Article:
Tennis No. 1 Murray, Kinks Frontman Knighted in U.K. Honors List

  • Lloyd’s of London CEO made a dame; big business mainly absent
  • Mo Farah, Victoria Beckham, Mark Rylance also given awards

World tennis number one Andy Murray and Ray Davies, frontman of 60s band The Kinks, were knighted in the U.K.’s New Year’s Honors List, which also made Lloyd’s of London Chief Executive Officer Inga Beale a dame and rewarded dozens of Olympic and Paralympic champions.

Andy Murray

Photographer: Francois Nel/Getty Images

The award for Murray, 29, caps a year in which he rose to the top of the rankings after winning Wimbledon and an Olympic gold medal. He will be allowed to use the title “Sir” in front of his name, as will Davies, 72, who as lead singer and songwriter for The Kinks had hits including “You Really Got Me,” “Sunny Afternoon” and “All Day and All of the Night.”

Also rewarded with a knighthood was Mo Farah, 33, who moved to London from Somalia aged eight and is Britain’s most successful track and field athlete, chalking up four Olympic gold medals and five World Championship titles in distance running. Jessica Ennis-Hill, 30, a heptathlete who was a star of the London Olympics in 2012, was made a dame.

Four-Minute Mile

A total of 1,197 people, representing “the very best of our nation,” were granted awards, according to a statement from the Cabinet Office. Just over half are women, 9.3 percent are from ethnic minorities, and 8.5 percent have some form of disability, making the list “the most diverse ever,” it said.

Roger Bannister

Photographer: MJ Kim/Getty Images

Roger Bannister, 87, the first man to run a mile in under 4 minutes, was one of six people to be made Companions of Honour, an order which can only have 65 non-royal members at any one time. The others included the deaf percussionist Evelyn Glennie, 51, and Shirley Williams, 86, a former member of both houses of Parliament who broke away from the Labour Party in 1981 to co-found the Social Democratic Party.

The honors, awarded twice a year, are bestowed in the name of Queen Elizabeth II and recommended by a panel that considers suggestions from government departments and political parties as well as members of the public. Award winners range from athletes and TV celebrities to Dorothy Pickering, head dinner lady at a primary school in central England, Induji Popat, a Hindu priest, and Stanley Shaw, a cutler.

Business Names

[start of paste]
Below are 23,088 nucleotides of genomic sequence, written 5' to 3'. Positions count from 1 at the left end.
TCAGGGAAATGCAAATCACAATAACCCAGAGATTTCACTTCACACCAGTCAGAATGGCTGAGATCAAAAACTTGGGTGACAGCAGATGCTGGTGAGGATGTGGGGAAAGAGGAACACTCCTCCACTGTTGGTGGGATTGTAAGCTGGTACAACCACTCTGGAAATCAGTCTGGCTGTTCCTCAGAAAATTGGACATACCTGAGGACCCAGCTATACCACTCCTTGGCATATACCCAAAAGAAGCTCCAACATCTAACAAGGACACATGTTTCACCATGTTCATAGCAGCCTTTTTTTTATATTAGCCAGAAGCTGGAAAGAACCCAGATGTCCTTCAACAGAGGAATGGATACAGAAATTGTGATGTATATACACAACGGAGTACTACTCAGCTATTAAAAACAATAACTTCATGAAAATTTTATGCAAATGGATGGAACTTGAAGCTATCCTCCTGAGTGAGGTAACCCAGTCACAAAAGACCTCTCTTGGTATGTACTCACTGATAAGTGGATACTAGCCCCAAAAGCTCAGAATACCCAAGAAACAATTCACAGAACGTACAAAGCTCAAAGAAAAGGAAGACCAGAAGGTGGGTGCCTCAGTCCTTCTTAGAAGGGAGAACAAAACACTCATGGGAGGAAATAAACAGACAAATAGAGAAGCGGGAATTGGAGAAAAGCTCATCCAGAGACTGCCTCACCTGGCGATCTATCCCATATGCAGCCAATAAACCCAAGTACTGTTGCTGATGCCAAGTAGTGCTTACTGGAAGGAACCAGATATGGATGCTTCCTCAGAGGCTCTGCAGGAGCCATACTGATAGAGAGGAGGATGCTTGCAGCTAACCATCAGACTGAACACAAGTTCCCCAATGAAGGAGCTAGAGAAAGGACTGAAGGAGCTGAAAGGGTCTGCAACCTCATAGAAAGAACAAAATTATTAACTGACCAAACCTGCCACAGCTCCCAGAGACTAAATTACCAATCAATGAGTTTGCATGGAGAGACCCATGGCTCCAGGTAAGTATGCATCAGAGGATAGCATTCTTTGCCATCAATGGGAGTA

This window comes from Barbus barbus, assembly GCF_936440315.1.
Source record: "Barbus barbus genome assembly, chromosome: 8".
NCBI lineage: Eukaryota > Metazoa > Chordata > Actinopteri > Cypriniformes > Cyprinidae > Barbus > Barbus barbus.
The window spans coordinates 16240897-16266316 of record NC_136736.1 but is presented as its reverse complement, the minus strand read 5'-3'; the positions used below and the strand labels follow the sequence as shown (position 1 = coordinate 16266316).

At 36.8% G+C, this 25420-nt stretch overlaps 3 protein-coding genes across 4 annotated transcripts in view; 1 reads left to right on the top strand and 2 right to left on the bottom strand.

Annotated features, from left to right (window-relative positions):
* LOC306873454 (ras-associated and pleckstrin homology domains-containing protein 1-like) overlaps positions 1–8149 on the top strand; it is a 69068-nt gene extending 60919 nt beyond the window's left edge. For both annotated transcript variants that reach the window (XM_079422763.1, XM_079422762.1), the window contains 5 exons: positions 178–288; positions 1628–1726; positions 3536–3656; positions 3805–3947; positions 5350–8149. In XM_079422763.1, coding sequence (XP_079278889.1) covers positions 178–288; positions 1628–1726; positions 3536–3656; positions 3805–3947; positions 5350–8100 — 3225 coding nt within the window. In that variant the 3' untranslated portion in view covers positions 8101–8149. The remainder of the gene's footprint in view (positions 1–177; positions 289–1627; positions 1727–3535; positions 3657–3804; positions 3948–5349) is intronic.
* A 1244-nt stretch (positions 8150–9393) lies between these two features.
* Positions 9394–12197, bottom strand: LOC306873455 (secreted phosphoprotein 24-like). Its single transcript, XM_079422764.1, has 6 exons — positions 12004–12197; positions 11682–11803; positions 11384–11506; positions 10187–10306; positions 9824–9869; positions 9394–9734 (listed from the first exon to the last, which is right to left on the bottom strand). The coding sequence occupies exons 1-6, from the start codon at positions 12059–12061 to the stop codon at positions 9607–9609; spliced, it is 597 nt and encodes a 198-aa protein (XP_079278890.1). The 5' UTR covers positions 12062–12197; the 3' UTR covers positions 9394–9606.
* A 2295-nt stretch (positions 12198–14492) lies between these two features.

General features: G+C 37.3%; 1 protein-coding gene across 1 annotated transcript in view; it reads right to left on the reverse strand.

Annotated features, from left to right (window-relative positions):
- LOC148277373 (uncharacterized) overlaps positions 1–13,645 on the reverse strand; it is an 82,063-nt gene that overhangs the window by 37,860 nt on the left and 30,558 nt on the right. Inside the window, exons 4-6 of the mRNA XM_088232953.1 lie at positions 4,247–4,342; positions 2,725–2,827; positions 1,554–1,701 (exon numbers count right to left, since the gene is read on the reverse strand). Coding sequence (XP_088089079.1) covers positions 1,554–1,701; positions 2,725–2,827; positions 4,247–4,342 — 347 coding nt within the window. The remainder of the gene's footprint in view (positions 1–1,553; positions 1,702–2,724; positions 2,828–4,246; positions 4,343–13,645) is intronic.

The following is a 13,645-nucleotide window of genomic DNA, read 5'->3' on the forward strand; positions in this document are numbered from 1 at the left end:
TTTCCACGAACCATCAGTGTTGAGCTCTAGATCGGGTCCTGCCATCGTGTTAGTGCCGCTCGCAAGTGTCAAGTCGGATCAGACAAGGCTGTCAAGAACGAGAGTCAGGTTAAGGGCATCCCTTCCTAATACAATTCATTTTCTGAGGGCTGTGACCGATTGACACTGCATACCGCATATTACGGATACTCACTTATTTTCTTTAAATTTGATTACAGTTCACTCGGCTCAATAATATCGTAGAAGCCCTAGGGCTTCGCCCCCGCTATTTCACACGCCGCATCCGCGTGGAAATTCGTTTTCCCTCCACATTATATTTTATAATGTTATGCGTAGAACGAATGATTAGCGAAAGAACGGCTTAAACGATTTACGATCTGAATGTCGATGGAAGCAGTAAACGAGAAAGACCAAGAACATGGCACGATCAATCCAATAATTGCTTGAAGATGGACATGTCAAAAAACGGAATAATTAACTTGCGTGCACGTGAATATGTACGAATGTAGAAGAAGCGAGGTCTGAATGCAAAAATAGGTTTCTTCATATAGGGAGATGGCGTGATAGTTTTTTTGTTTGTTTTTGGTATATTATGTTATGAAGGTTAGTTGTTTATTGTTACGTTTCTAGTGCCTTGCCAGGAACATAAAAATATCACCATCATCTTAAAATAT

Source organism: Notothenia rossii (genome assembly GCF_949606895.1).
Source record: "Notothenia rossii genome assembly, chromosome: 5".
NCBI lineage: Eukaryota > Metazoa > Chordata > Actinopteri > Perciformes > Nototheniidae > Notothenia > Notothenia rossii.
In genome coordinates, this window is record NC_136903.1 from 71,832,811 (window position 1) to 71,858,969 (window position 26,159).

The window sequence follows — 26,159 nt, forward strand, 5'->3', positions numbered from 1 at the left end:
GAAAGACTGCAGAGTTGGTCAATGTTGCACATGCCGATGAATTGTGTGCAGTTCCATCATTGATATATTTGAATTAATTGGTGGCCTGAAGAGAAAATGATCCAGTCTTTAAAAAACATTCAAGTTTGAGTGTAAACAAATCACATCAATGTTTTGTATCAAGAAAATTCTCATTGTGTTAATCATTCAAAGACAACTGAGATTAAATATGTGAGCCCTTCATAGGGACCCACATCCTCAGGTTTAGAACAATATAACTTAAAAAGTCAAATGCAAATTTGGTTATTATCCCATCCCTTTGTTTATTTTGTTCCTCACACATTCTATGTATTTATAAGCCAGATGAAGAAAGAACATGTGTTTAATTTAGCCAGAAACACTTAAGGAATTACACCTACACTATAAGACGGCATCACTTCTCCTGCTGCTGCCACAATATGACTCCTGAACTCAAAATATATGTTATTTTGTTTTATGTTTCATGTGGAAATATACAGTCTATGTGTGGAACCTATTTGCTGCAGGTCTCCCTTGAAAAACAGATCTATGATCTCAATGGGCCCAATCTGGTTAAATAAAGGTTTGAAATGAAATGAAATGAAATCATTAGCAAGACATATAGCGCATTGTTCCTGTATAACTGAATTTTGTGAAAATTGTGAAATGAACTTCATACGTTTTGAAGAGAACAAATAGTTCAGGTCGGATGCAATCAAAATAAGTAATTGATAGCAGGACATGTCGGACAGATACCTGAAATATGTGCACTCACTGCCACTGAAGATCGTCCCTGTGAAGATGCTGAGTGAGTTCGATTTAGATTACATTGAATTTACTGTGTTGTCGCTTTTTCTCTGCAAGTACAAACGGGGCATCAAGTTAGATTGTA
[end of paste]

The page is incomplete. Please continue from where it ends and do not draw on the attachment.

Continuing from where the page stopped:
Inga Beale

Photographer: Simon Dawson/Bloomberg

Beale, who has been CEO of Lloyd’s since January 2014, was the most prominent business name on a list with little representation from the boardrooms of Britain’s biggest companies. Former PriceWaterhouseCoopers LLP Chairman Ian Powell, who on Sunday takes over the chairmanship of Capita Plc, was knighted, while M&C Saatchi Plc Chairman Jeremy Sinclair, Mumsnet CEO Justine Roberts and Institute of Directors Director General Simon Walker were made Commanders of the Order of the British Empire, or CBE.

Bernard Bulkin, a director at Ludgate Investments Ltd. and former chief scientist at BP Plc, was made an Officer of the Order of the British Empire, or OBE, as were John Lelliott, former chief financial officer at the Crown Estate, and Sheila Nicoll, head of public policy at Schroders Plc.

Julian Brazier, a defense minister, and former pensions minister Steve Webb were knighted, as were veteran comedian Ken Dodd, opera singer Bryn Terfel and Oscar-winning actor Mark Rylance.  

After a year in which the U.K. came second in the medal tables at both the Olympic and Paralympic Games in Rio de Janeiro, sporting achievement runs through the list, with more than 100 gold medalists rewarded. They include two married couples: cyclists Jason and Laura Kenny, who were awarded CBEs, and hockey players Kate and Helen Richardson-Walsh, who got an OBE and MBE respectively.

Other notable awards include:

  • Damehoods for television actress Patricia Routledge, best known for her role in the sitcom “Keeping Up Appearances,” and Kath Grainger, a medal-winner in five successive Olympics
  • CBEs for London School of Economics professor Paul Cheshire, fashion accessories designer Anya Hindmarch, children’s author Shirley Hughes, artist Chris Ofili and former newsreader Angela Rippon 
  • CBE for Nick Skelton, who finally won an individual show-jumping gold medal at the age of 58 at his seventh Olympic games in Rio
  • OBEs for fashion designer and former Spice Girl Victoria Beckham, Oscar-winning costume designer Jenny Beavan, author Aminatta Forna and former U.K. government adviser and MIT economics professor John Van Reenen
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